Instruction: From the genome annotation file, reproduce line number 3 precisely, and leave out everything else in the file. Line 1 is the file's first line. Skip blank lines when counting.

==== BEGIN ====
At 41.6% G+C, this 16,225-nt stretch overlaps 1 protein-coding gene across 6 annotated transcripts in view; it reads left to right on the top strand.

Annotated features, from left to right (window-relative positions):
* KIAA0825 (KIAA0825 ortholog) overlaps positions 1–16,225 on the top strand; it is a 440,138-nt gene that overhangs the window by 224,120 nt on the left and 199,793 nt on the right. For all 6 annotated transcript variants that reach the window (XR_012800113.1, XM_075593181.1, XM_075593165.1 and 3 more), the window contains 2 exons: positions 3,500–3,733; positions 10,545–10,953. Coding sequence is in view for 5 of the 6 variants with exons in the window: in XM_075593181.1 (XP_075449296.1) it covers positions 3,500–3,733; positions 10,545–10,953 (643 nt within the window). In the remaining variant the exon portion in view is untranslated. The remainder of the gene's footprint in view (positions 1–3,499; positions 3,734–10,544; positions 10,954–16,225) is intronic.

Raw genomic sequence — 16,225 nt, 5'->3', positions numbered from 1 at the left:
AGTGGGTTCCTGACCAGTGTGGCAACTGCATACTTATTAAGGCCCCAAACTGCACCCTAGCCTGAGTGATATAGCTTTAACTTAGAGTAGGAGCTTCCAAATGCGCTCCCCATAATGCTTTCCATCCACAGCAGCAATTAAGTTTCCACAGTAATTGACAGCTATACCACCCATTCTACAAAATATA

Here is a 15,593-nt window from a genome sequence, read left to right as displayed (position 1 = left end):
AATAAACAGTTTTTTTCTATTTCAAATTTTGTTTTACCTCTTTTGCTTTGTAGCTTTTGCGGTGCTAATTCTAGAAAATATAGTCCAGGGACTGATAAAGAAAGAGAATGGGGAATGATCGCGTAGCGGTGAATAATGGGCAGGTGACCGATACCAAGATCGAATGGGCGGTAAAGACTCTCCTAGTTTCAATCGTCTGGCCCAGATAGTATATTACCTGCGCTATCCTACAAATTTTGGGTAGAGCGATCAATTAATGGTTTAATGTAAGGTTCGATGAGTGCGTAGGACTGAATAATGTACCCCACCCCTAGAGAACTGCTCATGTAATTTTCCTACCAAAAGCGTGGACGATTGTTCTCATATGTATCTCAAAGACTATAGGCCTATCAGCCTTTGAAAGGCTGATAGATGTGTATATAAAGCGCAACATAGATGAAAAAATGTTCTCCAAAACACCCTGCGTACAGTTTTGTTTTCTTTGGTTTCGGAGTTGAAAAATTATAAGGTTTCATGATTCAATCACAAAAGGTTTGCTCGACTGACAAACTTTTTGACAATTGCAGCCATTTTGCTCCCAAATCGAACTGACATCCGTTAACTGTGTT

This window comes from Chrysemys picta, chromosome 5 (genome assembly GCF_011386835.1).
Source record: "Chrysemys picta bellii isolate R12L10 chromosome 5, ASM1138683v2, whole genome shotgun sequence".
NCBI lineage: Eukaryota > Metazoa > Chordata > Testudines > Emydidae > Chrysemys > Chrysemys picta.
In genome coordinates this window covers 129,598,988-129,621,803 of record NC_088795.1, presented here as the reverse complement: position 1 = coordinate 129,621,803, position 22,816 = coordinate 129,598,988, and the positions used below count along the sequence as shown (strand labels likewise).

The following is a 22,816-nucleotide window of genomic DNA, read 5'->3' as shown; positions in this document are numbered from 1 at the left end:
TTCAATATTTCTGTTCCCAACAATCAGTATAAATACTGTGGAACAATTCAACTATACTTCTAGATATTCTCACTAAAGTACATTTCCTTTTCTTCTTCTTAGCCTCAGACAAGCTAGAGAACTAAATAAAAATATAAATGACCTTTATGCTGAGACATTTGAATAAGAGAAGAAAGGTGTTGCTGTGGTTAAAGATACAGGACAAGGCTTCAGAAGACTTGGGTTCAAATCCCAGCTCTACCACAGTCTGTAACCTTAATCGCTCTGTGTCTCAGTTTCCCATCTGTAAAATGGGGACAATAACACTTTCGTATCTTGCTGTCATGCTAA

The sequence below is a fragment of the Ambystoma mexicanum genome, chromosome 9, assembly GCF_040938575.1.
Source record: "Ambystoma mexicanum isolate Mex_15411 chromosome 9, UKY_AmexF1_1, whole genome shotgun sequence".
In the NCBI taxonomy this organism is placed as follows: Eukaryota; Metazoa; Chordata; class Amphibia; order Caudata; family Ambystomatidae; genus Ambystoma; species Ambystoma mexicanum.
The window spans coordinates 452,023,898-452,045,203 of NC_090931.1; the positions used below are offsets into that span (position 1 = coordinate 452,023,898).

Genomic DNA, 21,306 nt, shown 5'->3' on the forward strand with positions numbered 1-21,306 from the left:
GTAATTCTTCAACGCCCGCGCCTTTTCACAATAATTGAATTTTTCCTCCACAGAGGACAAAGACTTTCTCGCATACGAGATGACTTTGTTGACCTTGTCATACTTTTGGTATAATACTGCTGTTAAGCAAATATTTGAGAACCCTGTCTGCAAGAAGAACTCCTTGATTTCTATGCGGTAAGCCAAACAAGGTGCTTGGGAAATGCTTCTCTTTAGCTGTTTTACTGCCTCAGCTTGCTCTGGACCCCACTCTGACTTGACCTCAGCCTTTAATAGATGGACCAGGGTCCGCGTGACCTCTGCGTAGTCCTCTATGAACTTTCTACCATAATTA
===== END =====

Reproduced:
* KIAA0825 (KIAA0825 ortholog) overlaps positions 1–16,225 on the top strand; it is a 440,138-nt gene that overhangs the window by 224,120 nt on the left and 199,793 nt on the right. For all 6 annotated transcript variants that reach the window (XR_012800113.1, XM_075593181.1, XM_075593165.1 and 3 more), the window contains 2 exons: positions 3,500–3,733; positions 10,545–10,953. Coding sequence is in view for 5 of the 6 variants with exons in the window: in XM_075593181.1 (XP_075449296.1) it covers positions 3,500–3,733; positions 10,545–10,953 (643 nt within the window). In the remaining variant the exon portion in view is untranslated. The remainder of the gene's footprint in view (positions 1–3,499; positions 3,734–10,544; positions 10,954–16,225) is intronic.